Photo: David Allen
Carlo Goldoni is considered one of the top three Italian authors, in addition to Machiavelli and Pirandello. This play was re-discovered in 1947 by Giorgio Strehler and presented at the Piccolo Teatro di Milano during that year. It played at the Lincoln Center Festival in 2005.
Director Tracy Young has put a new spin on this 1753 dell'arte comedy. It opens with a troupe of actors on stage bemoaning the bad economic times and the effect on current theatre. The company is reduced to borrowing and recycling props from other OSF plays, past and present. (It would be interesting to see how a regional theatre in this area would present the production). David Kelly, who is to play Pantalone in the production, complains that he doesn't see many budget cuts in the Scottish play that is also playing in festival. Another actor deadpans, "You mean Brigadoon." These are the kind of zingers the audience will be hearing in this active farce.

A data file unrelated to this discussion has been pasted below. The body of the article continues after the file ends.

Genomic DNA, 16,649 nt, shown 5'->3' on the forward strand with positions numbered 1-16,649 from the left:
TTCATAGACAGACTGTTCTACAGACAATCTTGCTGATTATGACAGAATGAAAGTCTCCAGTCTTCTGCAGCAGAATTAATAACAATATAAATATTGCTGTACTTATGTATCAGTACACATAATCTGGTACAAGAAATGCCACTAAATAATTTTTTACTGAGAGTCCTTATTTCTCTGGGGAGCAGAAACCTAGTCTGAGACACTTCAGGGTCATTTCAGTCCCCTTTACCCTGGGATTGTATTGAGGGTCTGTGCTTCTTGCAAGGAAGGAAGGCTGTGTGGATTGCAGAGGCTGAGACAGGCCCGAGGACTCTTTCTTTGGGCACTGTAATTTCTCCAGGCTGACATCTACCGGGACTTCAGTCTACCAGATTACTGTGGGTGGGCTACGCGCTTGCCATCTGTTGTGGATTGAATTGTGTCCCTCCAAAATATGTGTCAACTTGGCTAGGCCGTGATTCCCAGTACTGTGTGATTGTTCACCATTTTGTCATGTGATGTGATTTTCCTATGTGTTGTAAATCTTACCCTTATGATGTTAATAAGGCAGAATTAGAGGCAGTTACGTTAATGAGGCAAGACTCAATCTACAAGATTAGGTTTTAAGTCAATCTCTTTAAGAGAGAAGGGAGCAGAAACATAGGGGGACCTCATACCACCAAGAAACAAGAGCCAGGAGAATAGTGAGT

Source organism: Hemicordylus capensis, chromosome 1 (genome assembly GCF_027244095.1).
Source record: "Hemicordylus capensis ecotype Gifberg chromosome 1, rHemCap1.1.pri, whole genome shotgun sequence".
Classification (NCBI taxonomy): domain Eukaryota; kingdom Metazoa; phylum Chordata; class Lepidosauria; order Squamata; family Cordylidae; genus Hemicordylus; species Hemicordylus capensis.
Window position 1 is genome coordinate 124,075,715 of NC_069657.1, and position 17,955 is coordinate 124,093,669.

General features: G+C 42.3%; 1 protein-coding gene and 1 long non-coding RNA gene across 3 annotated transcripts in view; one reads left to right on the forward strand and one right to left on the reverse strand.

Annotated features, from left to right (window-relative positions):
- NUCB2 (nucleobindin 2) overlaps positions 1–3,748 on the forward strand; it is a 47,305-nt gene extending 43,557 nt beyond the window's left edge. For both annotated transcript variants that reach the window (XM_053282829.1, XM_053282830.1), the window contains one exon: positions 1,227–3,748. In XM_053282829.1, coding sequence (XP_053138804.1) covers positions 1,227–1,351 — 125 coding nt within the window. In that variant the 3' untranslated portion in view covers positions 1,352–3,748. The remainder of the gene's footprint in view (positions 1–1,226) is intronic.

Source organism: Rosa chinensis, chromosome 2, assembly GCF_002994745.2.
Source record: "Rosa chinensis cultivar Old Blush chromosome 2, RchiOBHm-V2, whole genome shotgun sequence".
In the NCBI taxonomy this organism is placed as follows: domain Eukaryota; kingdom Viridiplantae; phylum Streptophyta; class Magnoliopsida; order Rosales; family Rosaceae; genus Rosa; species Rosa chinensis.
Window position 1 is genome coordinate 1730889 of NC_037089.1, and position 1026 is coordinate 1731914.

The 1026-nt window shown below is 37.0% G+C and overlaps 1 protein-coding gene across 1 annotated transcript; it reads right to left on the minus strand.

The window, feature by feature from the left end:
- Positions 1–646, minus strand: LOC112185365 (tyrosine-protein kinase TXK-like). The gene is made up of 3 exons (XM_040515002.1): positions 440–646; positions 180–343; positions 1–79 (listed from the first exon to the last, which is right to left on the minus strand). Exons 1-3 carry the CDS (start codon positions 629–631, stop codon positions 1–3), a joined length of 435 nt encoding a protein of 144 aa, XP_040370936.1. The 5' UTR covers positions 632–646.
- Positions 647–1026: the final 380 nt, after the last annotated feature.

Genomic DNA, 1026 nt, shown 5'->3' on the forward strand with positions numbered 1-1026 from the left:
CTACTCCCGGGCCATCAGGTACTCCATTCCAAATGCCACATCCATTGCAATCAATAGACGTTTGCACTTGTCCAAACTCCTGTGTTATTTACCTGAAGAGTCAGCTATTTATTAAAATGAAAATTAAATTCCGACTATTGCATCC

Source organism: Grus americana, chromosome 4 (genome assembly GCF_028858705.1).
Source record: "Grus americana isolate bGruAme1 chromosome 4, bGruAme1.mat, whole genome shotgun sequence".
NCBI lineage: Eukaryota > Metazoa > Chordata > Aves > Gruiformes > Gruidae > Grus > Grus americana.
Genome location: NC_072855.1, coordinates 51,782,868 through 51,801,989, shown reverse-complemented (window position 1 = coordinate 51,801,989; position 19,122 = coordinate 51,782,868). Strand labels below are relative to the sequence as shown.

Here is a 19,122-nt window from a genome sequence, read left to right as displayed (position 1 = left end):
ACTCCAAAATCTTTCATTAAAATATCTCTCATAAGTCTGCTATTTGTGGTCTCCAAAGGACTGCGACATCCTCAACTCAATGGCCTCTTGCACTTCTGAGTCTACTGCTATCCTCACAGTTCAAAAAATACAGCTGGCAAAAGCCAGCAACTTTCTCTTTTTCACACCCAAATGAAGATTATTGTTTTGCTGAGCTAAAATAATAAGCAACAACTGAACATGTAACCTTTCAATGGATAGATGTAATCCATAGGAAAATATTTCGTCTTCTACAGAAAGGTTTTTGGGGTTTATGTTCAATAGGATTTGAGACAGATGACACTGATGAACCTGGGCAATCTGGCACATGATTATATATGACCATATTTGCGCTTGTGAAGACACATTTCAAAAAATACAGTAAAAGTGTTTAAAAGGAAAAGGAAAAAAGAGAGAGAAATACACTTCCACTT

The cast suddenly realizes that "there are people in the seats"; they panic and quickly get ready to perform the 250-year-old play. Costumes and props are recycled from other current OSF productions, even a trunk from this year's Henry VIII and chucks of stage floors from past productions for the town square. The actors poke fun at the current season productions of Macbeth and The Music Man. There are reminders of current events throughout the madcap comedy, including an actress saying, "I can see Russia from my house." Lines come fast and furious as lovely Smeraldina fends off the philandering Pantalone by telling him, "If you could run faster than a snail on Quaaludes, I might be worried."